Smil's book is quite interesting to anyone interested by science; if you have a teen that you are trying to interest in science, this is a book you could send his way. If you're averse to the occasional number, equation, graph, or scientific nomenclature, you're best off avoiding this book. These caveats stipulated, I highly recommend this book.
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7 of 7 people found the following review helpful By Scott Holub on June 18, 2001
Format: Hardcover
This is a great book for any one interested in the way the Haber-Bosch process of making Nitrogen fertilizer changed the world. Enriching the Earth provides in depth information on the history that led up to the discovery of the process of using N2 and H2 to make NH3. It also contains up to date information on the effects that all of this new nitrogen has on the earth.
The book can get a little technical at times, with chemical formulas and schematics of the instruments. While I found this information useful, some people might find it overwhelming. If you skip over the techincal parts, the book is very well written for the average person.
These little known scientists really changed the world as we know it. When you think about it, what has Einstein done for you lately? These guys put food on the table.
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1 of 1 people found the following review helpful By R. Albin TOP 500 REVIEWER on November 17, 2012
Format: Paperback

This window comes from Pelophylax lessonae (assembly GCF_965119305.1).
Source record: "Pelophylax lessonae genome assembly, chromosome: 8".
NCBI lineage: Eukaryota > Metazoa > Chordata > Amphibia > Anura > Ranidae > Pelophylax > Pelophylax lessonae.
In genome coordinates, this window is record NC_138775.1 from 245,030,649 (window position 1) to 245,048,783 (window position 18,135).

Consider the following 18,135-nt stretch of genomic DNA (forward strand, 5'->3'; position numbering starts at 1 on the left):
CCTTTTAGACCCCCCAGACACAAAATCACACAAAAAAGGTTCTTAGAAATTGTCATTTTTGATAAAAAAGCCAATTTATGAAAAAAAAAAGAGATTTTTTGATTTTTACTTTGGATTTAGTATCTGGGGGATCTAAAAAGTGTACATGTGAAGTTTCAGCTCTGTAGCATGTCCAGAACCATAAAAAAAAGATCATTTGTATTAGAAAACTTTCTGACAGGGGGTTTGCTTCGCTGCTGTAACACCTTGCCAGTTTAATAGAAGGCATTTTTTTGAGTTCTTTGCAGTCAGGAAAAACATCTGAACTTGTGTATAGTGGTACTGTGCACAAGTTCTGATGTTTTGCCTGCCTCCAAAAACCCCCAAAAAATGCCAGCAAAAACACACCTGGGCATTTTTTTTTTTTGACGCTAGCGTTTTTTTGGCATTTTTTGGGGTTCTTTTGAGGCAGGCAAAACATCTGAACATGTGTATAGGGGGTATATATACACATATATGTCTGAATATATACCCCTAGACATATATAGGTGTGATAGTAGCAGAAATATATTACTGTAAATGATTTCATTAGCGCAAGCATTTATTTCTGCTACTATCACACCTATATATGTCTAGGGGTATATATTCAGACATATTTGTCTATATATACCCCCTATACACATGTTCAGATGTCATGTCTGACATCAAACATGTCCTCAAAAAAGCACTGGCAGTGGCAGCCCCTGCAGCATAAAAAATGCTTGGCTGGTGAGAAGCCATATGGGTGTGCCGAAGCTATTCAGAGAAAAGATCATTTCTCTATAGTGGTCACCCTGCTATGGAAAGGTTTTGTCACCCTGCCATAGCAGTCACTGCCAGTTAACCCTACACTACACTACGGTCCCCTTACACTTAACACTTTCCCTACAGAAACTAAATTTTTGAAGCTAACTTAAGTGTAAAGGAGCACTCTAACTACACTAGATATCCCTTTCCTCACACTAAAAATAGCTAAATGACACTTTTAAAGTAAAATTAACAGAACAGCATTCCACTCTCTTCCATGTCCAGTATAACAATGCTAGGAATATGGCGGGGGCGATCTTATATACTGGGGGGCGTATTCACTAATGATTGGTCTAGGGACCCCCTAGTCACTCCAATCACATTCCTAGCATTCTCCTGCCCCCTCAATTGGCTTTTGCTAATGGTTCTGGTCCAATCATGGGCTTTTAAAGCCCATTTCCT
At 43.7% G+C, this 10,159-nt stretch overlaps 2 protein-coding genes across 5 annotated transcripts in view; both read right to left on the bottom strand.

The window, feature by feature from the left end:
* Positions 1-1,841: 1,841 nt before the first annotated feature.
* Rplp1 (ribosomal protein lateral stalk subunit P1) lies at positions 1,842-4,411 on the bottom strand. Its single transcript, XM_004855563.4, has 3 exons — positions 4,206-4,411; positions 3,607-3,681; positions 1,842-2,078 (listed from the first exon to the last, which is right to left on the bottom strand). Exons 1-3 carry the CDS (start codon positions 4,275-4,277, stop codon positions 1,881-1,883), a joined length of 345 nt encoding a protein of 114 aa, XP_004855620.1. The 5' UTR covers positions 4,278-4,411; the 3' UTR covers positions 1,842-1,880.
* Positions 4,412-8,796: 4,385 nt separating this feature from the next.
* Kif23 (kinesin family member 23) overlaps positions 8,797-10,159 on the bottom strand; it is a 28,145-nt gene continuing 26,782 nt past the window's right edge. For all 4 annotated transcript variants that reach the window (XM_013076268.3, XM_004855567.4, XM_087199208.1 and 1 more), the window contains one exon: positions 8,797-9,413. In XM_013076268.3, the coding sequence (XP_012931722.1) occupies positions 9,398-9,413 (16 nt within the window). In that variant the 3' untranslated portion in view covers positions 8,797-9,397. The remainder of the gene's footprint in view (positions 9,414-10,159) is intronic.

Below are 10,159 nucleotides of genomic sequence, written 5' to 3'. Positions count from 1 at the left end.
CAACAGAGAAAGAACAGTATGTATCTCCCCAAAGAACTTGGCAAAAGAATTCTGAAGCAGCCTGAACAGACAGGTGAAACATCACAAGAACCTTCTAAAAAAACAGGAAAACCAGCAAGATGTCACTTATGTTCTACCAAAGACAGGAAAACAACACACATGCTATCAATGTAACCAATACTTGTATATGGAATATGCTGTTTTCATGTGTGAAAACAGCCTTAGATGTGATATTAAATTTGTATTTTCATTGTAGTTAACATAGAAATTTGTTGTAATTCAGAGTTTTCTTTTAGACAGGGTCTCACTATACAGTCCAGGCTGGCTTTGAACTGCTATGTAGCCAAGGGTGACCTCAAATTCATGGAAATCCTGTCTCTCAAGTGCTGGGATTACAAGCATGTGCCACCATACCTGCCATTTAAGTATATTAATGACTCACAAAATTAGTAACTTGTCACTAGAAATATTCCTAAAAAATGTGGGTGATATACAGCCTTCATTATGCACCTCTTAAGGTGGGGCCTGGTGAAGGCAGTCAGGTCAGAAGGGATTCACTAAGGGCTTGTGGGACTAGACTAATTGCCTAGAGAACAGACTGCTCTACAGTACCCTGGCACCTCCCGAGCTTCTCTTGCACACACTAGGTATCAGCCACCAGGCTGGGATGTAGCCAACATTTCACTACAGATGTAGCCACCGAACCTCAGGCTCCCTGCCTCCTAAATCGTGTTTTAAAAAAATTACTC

This is an interesting and interdisciplinary examination of one of the most important technological innovations of the 20th century; the Haber-Bosch nitrogen fixation process. To explain the impact of this innovation, Smil explains the importance of nitrogen in the biosphere and agriculture, the complex nitrogen cycle, and has an extended discussion of how the Haber-Bosch process affected modern agriculture and demography. In the first half-two thirds of the book, Smil nicely and concisely cover both the basics of nitrogen cycling, the discovery of the importance of nitrogen in agriculture, and the discovery and implementation of the Haber-Bosch process. Briefly, nitrogen is an essential element for many, many crucial biomolecules including amino acids and nucleotides. While nitrogen is abundant in the biosphere, it is largely in the form of non-bioavailable atmospheric N2. As realized in the first half of the 19th century by talented European scientists, the amount of bioavailable nitrogen in soils is a major limiting factor in soil fertility and agricultural productivity. What is called by some the First Green Revolution in the second half of the 19th century was based on inorganic fertilizers mined from guano and other deposits in South America. By the end of the 19th century, it was quite clear that some substitute for this non-renewable resource would need to be discovered to maintain or increase agricultural productivity. Enter a number of talented chemists, mostly Germans, who worked on this problem in the years just before WWI. Fritz Haber made the crucial breakthrough, developing a method to produce ammonia from atmospheric N2.Read more ›